Where it gets interesting is that the SQL Server container is also where the database files are stored by default. I raised a point (which Grant and others have already noted in the past) that persisted storage volumes allow us to throw away a SQL Server container without throwing away the database files, provided that the container is set up to use that persisted storage.
For example, I can map the SQL Server container to a local directory on my Ubuntu or Windows Server, or — as is the case with Kubernetes — a second container can serve as the storage volume. SQL Server is then just a compute engine, or a “service” as Anthony points out in the Twitter thread.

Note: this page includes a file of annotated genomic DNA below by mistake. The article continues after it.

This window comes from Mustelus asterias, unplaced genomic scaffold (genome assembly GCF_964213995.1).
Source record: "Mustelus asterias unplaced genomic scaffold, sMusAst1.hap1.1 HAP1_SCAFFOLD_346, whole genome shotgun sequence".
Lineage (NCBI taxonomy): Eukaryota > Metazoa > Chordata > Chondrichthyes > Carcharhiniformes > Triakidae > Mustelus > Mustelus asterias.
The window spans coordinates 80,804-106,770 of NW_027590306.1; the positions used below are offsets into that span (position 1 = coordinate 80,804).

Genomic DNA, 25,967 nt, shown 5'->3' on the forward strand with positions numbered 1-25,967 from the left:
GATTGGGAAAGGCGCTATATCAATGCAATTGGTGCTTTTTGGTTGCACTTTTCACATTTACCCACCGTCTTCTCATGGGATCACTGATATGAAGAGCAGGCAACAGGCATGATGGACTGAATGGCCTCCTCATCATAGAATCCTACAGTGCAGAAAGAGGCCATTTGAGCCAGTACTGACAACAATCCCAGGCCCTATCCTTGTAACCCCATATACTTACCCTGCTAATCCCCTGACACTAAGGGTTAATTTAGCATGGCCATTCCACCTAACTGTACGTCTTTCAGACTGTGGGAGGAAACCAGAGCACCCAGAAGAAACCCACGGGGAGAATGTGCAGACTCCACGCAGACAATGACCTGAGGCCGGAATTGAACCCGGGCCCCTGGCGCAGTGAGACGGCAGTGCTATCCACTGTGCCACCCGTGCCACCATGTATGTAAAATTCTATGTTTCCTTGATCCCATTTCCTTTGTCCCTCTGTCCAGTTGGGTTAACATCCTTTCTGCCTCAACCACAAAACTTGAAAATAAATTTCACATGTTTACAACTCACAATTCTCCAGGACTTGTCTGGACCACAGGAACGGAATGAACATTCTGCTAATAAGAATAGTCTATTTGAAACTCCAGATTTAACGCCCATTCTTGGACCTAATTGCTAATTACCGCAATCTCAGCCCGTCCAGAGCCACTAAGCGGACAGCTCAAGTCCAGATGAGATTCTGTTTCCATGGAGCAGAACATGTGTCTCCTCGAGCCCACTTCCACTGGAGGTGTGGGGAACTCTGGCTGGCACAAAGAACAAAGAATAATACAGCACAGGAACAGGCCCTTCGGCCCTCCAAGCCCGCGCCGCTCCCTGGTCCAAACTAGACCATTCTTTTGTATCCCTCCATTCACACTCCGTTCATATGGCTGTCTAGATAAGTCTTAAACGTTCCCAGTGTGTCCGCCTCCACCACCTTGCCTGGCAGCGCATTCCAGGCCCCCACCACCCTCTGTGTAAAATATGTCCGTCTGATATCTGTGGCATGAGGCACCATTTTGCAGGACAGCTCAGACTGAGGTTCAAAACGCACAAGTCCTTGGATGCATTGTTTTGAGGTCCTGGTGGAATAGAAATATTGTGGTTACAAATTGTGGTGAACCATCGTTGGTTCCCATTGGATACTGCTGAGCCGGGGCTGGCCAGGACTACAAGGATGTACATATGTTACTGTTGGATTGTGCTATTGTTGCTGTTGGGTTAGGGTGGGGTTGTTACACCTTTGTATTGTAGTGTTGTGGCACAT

Because every rule has a counter-example (even this one), there are cases when you do want the data to live with the container. For example, a test database for a unit test runner should probably live inside the container rather than being a persisted volume. The reason is that you can blow away the database after a test run and start over for the next run. Putting together a database for a hackathon or user group can be another exception for the same reason. But for pretty much every other purpose, I’d rather have a persisted volume.